Miller Family Chair in Cognitive Neuroscience, Director, Brain Imaging Center; Adjunct Professor in the Departments of Neurology, Psychiatry, and Physical Medicine and Rehabilitation |
205C Melvin Marx Building
Lab: Rehabilitation Neuroscience Laboratory
Humans are capable of a remarkably diverse set of manual actions ranging from the fine machinations of the microsurgeon or violinist to the seemingly mundane acts of drinking a glass of wine or shaving one's face. Loss of these abilities due to brain or bodily injury can be devastating. The goals of Dr. Frey's work are twofold: 1) understand the cognitive, sensory and motor mechanisms that make these uniquely human behaviors possible, and 2) use this knowledge to develop more effective, neurally-motivated, rehabilitation strategies. His approach is to seek convergence in data gathered through a variety of different techniques including: functional and structural MRI, transcranial magnetic stimulation, and behavioral studies of healthy, brain- or bodily-injured populations.
After undergraduate school, I received a masters degree in Human Development with Howard Gardner at the Harvard Graduate School of Education before pursuing a Ph.D. with James E. Cutting in Experimental Psychology at Cornell University. Early in my career I decided to respecialize in Cognitive Neuroscience and spent seven years at Dartmouth College and Medical School under the supervision of Scott T. Grafton, Michael S. Gazzaniga and Andrew J. Saykin.
I previously published as "Scott H. Johnson" and "Scott H. Johnson-Frey" before legally changing to my Mother's maiden name "Frey." When not working, I enjoy spending time outdoors with my family and competing in cross country skiing and running races.
Povinelli, D.J., Reaux, J.E., & Frey, S.H. (2011). “Chimpanzees’ tool use within peripersonal space provides evidence for separable representations of hand and tool even during active use.” Neuropsychologia, 48, 243-247. PMC19766665
Macuga, K. & Frey, S.H. (2011). “Selective responses in right inferior frontal and supramarginal gyri differentiate between observed movements of oneself vs. another”. Neuropsychologia, 49, 5, 1202-1207. PMC3078186
Kroliczak, G., & Frey, S.H. (2011). “Atypical lateralization of language predicts cerebral asymmetries in parietal gesture representations.” Neuropsychologia, 49, 7, 1698-1702. PMC3100506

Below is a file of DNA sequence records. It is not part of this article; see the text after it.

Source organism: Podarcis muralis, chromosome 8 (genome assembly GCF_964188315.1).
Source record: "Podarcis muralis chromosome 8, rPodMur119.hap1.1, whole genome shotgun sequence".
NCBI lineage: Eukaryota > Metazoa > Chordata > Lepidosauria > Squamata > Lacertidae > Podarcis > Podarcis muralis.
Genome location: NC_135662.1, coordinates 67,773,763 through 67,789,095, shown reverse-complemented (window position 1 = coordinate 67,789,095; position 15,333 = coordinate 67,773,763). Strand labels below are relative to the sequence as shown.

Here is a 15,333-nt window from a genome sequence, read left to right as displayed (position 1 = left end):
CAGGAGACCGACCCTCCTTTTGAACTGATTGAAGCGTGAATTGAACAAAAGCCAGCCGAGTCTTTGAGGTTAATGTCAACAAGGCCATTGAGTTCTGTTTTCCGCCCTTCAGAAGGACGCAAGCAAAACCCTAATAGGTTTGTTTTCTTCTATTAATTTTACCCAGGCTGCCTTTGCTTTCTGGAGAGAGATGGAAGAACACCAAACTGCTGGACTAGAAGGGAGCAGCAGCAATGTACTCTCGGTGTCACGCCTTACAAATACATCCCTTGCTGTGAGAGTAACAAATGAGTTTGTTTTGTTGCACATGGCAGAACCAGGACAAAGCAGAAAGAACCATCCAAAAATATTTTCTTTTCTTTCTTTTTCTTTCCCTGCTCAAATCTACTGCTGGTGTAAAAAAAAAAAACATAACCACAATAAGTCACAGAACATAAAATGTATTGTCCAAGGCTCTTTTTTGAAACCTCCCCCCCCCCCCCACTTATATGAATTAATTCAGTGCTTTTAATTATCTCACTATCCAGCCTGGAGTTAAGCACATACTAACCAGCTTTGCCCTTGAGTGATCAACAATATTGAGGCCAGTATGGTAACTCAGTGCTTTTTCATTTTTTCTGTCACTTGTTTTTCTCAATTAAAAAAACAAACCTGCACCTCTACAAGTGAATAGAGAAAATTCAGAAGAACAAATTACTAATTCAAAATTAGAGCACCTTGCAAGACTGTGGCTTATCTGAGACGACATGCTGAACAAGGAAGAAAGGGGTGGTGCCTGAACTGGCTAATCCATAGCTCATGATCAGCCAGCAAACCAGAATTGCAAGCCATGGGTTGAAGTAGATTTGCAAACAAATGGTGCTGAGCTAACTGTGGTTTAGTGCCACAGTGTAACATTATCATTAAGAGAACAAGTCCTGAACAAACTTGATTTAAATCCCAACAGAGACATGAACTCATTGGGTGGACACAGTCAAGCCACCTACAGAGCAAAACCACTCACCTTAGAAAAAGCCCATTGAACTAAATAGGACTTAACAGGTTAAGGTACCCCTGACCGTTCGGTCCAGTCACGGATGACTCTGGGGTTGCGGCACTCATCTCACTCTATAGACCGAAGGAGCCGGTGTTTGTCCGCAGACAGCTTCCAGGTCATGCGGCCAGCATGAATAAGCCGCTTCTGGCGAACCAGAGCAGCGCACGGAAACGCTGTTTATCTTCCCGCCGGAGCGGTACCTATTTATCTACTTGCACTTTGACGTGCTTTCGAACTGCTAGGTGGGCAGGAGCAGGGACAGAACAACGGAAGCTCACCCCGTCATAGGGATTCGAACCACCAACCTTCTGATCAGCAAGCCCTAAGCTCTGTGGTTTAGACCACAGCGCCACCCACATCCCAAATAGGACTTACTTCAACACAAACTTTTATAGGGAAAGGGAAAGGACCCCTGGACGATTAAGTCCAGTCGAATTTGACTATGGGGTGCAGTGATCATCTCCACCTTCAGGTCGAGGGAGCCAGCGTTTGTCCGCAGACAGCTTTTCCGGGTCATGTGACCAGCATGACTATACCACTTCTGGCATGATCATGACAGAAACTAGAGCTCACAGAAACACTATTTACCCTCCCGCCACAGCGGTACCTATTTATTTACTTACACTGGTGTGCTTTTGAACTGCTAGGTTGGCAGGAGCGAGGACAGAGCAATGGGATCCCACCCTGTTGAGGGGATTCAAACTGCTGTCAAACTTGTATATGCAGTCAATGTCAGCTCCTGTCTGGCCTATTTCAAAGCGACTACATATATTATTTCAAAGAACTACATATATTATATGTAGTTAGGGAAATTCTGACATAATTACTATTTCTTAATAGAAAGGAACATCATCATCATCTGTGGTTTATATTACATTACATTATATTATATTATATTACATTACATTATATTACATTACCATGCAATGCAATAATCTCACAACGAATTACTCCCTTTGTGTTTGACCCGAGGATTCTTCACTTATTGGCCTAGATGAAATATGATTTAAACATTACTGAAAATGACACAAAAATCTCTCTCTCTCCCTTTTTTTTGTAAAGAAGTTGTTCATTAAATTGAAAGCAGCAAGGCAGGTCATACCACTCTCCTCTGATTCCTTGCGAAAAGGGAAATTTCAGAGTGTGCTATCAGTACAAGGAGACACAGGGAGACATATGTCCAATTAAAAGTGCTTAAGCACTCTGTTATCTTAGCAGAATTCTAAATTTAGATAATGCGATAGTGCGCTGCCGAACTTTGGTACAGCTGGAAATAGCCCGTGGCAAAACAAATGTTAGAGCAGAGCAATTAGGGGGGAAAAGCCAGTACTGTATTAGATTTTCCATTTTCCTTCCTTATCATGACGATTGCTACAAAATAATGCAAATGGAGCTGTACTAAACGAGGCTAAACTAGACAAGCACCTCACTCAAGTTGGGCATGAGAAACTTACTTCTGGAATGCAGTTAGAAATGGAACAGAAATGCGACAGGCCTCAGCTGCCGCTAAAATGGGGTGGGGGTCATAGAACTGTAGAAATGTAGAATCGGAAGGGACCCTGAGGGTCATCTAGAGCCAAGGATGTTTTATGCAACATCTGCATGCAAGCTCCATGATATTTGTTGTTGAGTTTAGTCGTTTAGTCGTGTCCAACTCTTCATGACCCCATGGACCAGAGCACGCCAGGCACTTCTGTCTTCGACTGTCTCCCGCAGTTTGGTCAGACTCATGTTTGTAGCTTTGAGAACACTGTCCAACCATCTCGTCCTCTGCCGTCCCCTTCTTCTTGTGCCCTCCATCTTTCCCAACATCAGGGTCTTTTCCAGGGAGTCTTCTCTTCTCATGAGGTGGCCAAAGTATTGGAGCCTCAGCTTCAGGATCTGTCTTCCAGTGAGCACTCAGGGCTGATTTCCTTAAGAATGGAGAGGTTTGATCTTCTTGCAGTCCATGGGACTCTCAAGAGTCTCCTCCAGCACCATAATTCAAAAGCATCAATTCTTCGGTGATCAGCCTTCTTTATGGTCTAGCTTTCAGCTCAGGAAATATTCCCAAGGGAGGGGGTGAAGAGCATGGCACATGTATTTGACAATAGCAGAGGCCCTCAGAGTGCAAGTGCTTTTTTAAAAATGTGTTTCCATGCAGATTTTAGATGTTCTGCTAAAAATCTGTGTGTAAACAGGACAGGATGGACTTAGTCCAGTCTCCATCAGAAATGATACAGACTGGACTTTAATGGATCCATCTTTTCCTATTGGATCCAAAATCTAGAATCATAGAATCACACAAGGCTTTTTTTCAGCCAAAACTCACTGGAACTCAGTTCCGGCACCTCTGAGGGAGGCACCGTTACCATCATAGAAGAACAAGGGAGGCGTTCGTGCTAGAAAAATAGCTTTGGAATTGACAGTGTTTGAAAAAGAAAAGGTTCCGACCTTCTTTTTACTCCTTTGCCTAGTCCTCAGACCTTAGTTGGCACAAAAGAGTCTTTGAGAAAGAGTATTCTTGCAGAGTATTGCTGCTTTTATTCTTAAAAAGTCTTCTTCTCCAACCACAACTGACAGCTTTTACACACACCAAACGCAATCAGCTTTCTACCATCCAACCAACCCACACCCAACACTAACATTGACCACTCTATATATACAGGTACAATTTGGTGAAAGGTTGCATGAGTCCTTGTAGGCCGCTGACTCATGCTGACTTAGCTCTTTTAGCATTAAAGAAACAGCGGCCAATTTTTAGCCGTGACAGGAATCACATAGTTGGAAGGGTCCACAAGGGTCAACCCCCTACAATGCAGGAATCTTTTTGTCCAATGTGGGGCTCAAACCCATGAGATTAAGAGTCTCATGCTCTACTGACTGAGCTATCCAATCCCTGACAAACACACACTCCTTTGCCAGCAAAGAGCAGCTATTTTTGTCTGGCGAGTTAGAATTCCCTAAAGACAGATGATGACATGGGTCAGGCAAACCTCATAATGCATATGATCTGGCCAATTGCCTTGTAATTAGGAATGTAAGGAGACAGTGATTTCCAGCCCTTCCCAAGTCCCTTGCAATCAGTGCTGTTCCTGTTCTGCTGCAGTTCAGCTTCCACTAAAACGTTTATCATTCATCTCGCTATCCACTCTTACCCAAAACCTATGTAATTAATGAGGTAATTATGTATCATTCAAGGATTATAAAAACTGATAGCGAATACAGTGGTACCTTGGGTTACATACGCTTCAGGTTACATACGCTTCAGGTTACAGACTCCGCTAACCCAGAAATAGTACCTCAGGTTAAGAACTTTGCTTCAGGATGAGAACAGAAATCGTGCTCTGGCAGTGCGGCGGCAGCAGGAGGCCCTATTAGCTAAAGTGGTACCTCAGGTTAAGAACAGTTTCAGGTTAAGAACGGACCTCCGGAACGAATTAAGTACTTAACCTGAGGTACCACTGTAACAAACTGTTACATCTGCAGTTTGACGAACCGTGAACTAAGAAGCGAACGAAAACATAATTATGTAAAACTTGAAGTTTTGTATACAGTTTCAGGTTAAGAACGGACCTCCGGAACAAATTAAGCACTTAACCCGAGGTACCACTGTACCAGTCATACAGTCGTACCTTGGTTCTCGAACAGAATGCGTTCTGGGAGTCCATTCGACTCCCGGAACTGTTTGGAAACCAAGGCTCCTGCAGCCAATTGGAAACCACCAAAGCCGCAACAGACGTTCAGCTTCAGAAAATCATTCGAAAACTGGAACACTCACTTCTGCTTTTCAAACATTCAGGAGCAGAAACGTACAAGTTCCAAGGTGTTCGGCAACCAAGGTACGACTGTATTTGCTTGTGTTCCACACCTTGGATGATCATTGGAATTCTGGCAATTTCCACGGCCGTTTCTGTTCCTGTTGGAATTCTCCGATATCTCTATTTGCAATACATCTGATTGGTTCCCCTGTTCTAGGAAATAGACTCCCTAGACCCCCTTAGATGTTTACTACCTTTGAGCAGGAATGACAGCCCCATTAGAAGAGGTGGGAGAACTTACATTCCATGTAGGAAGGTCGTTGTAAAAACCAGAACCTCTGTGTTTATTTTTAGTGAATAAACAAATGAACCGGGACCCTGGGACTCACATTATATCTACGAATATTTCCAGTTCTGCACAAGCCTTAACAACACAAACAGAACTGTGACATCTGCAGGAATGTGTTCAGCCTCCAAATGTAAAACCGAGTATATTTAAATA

Frey, S.H., Fogassi, L., Grafton, S.T., Picard, N., Rothwell, J., Schweighofer, N., Corbetta, M., & Fitzpatrick, S.M. (2011). “Neurological principles and rehabilitation of action disorders: computation, anatomy and physiology (CAP) model.” Neurorehabilitation and Neural Repair, 25, 5 suppl., 6S-20S.
Marangon, M., Jacobs, S., & Frey, S.H. (2011). “Context-sensitivity of grasp representations in human rostral inferior parietal lobule.” J. of Neurophysiology, 105, 5, 2536-2546. PMC3094173
Martin, K., Jacobs, S., and Frey, S.H. (2011). “Handedness-related differences in contributions of anterior intraparietal and ventral premotor cortices to feed-forward grip selection involving the hands or a recently mastered tool.” Neuroimage, 57, 2, 502-512. PMC3114104
Philip, B. A., & Frey, S. H. (2011). Preserved grip selection planning in chronic unilateral upper extremity amputees. Exp Brain Res. doi: 10.1007/s00221-011-2842-5
Frey, S.H. & Povinelli, D. (in press). Comparative investigations of manual action representations: evidence that chimpanzees represent the costs of potential future actions involving tools. Phil. Trans. of the Royal Soc. B.
Macuga, K., & Frey, S.H. (in press). “Neural representations involved in observed, imagined, and imitated actions are dissociable and hierarchically organized.” Neuroimage.
Bogdanov, S., Smith, J., & Frey, S.H. (in press). “"Former hand territory activity increases during intact hand movements, but is unaffected by illusory visual feedback of the amputated side". Neurorehabilitation and Neural Repair.
Macuga, K., & Frey, S.H. (in press). "Motor imagery of tool use: Relationship to actual use and adherence to Fitts’ law across tasks." Experimental Brain Research.